At the top of the hill was a glass-fronted viewing building for us to watch the albatrosses. It had heavily tinted glass so that we could see them but they couldn’t see us. In front of us was the entrance to Otago harbour and below us on the grassy slope were several albatrosses sitting on nests. It was too early in spring for chicks to have hatched. We were lucky today, because it was quite windy and therefore there were several albatrosses flying around the headland, showing their huge wingspan.
On the hillside quite close to the building there was a couple of unmated albatrosses who were interacting with each other, and then they were joined by two more. So there was quite a party starting. The interpreters there told us that they don’t see those get-togethers very often.
Next up were the yellow-eyed penguins. We reboarded our bus and headed along more back roads, including some through farm fields. Finally we reached the trail down to the penguin reserve, and followed it down across private land to the beach. (The tour company had exclusive rights to use this trail.) As soon as we reached the beach we had to go around a yellow-eyed penguin which was sitting on the path. And then we had to get off the beach because there was a young male Hooker’s Sea-lion there! Those are both rare species.
Close to the beach there were blue penguin nesting boxes, and we saw one of them sitting quite close to the entrance of its nest. After the sea-lion went back out to sea we could carry on to a bird hide, from where we saw a few more yellow-eyed penguins. One of them was making its way up the steep grassy slope just across from us. It definitely looked like hard work! Every so often it would stop and flap its stubby wings to cool off.
There were three hides to view from, one of them very close to a pair incubating an egg. We could see both of the pair very well, but there was a camera on them so that we could still watch them if they were hiding in the burrow. There was also a penguin shouting from some bushes nearby, but we never got a good look at that one. Our guide told us that the colony had decreased in size quite a bit over the last few years, due to mostly unknown causes.
We then climbed up again, to walk down again to visit a New Zealand fur seal colony. Here the females were just giving birth, so there were several small pups on the rocks. This is also mating time, so there were bull seals harassing the females too. By now it was almost 9 pm so we headed back up to the bus and back to Dunedin. Along the way we dropped off other group members at their hotels and by the time we got back to Hogwartz it was after 10 pm. It had been a very good tour.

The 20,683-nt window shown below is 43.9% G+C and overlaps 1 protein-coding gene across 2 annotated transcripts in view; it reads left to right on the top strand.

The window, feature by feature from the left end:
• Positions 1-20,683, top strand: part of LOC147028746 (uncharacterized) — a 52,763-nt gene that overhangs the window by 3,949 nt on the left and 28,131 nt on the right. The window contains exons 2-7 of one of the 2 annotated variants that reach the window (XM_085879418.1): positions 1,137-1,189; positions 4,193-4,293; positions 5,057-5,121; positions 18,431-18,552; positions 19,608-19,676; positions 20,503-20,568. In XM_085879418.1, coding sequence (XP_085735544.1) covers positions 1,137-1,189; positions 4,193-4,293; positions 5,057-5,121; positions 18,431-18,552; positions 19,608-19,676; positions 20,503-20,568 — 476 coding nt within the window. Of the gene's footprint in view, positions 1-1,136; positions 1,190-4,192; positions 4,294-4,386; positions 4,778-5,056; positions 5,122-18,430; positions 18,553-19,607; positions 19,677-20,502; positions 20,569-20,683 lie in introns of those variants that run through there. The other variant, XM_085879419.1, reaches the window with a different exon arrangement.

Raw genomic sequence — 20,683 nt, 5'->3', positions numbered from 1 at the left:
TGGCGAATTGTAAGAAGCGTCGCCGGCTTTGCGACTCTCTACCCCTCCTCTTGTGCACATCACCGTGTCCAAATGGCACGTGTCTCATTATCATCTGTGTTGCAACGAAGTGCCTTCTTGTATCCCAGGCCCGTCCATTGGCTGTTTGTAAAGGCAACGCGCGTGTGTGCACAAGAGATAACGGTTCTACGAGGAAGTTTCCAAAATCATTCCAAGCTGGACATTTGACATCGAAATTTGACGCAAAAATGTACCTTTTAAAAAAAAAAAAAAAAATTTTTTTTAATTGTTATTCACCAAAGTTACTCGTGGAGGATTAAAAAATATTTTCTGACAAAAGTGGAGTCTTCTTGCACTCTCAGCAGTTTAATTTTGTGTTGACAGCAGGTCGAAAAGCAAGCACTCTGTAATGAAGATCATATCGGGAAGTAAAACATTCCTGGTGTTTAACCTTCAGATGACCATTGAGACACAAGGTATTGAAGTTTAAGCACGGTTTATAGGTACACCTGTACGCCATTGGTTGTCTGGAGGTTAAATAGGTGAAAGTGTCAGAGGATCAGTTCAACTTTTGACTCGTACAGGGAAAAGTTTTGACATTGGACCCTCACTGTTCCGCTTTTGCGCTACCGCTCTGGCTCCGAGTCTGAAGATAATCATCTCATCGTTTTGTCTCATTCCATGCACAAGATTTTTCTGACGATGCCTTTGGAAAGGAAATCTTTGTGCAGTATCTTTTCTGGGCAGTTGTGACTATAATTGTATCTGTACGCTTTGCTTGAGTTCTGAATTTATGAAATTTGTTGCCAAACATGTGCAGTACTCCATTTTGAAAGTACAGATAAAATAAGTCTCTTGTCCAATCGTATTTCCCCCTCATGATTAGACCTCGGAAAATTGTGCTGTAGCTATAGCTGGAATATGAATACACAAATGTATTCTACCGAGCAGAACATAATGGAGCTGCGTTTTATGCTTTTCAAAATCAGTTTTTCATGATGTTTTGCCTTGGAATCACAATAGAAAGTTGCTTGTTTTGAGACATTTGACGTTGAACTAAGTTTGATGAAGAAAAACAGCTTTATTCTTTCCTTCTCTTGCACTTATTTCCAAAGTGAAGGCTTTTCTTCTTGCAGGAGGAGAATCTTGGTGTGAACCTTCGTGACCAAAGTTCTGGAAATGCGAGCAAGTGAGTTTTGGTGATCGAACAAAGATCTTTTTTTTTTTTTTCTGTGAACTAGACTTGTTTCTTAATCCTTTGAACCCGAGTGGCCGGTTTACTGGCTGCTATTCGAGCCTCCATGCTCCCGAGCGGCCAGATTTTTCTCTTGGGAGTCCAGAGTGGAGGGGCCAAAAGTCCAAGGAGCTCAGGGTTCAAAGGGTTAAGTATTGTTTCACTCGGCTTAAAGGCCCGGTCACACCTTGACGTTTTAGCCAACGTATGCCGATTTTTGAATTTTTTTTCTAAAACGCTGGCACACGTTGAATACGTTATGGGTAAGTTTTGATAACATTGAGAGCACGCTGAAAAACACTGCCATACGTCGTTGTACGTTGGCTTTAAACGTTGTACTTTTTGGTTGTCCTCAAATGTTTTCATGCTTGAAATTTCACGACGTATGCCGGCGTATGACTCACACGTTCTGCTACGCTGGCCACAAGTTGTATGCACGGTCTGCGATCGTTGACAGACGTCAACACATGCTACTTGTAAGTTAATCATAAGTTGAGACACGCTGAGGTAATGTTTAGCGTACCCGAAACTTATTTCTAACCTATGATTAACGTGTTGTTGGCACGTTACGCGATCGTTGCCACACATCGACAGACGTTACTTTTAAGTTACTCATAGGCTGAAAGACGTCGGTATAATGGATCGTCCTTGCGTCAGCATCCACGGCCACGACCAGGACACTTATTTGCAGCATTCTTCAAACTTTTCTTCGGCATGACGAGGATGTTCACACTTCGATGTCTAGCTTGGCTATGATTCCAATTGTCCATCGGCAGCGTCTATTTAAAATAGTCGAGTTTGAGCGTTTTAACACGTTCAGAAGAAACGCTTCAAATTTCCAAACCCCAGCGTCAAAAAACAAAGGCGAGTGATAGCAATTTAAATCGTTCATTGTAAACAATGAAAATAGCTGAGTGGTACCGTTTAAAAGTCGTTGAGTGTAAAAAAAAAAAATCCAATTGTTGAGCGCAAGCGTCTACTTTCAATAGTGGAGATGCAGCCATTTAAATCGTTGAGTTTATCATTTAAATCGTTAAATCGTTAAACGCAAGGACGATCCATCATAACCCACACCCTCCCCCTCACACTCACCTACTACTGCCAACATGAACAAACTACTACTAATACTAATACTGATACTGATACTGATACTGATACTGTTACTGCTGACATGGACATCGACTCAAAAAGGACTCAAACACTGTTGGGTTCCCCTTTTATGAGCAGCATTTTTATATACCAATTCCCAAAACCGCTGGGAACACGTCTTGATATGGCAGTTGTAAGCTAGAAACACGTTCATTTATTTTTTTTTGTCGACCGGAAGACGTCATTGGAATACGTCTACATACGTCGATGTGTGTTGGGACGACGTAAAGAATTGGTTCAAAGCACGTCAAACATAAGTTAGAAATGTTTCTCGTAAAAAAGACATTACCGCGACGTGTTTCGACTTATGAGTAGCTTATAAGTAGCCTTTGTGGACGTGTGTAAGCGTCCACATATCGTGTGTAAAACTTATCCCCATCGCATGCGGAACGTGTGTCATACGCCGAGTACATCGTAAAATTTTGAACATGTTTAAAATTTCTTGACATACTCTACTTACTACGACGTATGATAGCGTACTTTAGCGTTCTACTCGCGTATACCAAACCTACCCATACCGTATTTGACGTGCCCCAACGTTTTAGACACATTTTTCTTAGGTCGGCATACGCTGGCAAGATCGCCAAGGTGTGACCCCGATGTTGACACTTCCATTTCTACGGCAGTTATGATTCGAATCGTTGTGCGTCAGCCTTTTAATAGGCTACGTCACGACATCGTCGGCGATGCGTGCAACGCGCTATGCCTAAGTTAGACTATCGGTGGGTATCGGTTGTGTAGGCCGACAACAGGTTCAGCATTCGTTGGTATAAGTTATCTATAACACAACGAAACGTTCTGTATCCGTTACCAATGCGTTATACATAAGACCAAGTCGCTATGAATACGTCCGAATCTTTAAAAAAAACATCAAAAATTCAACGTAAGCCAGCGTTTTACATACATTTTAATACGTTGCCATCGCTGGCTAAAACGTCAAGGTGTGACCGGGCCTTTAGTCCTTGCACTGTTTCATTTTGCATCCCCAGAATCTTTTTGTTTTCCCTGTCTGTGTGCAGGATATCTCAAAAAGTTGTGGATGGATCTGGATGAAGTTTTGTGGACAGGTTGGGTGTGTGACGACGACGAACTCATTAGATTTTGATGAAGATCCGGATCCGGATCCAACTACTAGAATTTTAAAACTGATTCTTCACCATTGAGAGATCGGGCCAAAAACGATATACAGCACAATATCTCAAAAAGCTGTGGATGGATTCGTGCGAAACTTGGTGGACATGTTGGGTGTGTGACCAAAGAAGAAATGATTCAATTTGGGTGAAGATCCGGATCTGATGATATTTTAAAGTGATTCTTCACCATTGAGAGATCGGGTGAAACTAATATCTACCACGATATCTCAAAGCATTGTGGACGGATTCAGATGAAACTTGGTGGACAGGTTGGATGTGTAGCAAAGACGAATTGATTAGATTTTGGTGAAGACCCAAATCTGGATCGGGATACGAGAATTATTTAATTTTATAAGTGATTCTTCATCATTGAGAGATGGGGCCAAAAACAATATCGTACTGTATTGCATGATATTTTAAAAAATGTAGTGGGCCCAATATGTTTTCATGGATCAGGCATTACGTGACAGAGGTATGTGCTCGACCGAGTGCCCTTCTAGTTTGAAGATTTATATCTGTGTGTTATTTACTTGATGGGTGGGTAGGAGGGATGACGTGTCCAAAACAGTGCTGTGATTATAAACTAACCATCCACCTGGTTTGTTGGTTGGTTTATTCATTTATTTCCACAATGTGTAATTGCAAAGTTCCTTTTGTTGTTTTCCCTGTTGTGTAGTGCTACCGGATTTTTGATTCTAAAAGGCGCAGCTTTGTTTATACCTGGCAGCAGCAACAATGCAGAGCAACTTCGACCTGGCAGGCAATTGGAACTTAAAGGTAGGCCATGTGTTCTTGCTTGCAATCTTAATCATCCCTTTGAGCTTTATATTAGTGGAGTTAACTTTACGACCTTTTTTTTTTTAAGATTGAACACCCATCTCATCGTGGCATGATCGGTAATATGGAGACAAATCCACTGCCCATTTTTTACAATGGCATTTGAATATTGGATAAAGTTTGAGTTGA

Nov 30, 2015
We had a leisurely breakfast this morning, and after a while we went out for a walk. We finished off yesterday’s historic buildings tour and then looked in the shops along George Street. Not seeing anything of interest, we bought cinnamon swirls from a bakery and sat on a bench to enjoy them before heading back to Hogwartz for lunch.
Yesterday we had booked a train excursion for this afternoon, up the Taieri Gorge. So after lunch we headed down to the station. At the Octagon we noticed that city workers were installing a large Christmas tree, and there was a craft market today. We stopped to look, and Rosemary almost bought a kit for a cushion cover decorated with a kiwi, but we bought a lot of cushion covers in Turkey back in March so we don’t need more of them.
The station was full of cruise ship passengers wandering around, but after a while their train pulled out and the station was quiet again, with only a few of us waiting for the TGR. Our train left half an hour late, but that didn’t really matter to us. The carriage we were riding in was nicely furnished and the seats were comfortable, but still looked like from the olden days. Likewise the locomotives did actually date from the 1960’s.
As with most train trips, the first 15 minutes of the journey went through the industrial suburbs of Dunedin, and then we went through the first of ten tunnels, leading into a more rural setting. Soon we turned off the main line and onto the old Otago Central line, which went up the gorge of the Taieri River. Along the way we crossed over several trestle bridges as well as going through tunnels. The lower slopes of the gorge were mostly used for forestry and had all recently been clear-cut, so the views there were not very pleasant.
The engineers of the day had clearly had to work very to get this line built, but since its closure pretty much everything had gone and there were only small sheds, if anything, where most of the stations used to be. Higher up the gorge the hillsides were dotted with yellow broom, so they were colourful. We stopped at Hindon, where there were a few information signs and a statue of a sheepdog named Sue, and were allowed off for a few minutes to take photos.
Our destination, Pukerangi, was at the top of the gorge and we arrived there after about two hours. Here a bus-load of seniors left us and boarded their tour bus, and the rest of us waited while the locomotives were switched to the other end of the train.
The downfall of all heritage train rides is that you have to go back the way you came, and see the same things all over again. But the time passed quickly enough, and we arrived back at Dunedin Station around 7 pm. Passing through the Octagon on the way back to Hogwartz we noticed that the city workers had just about finished putting up the Christmas tree, but since we’re leaving early tomorrow we won’t see the finished product.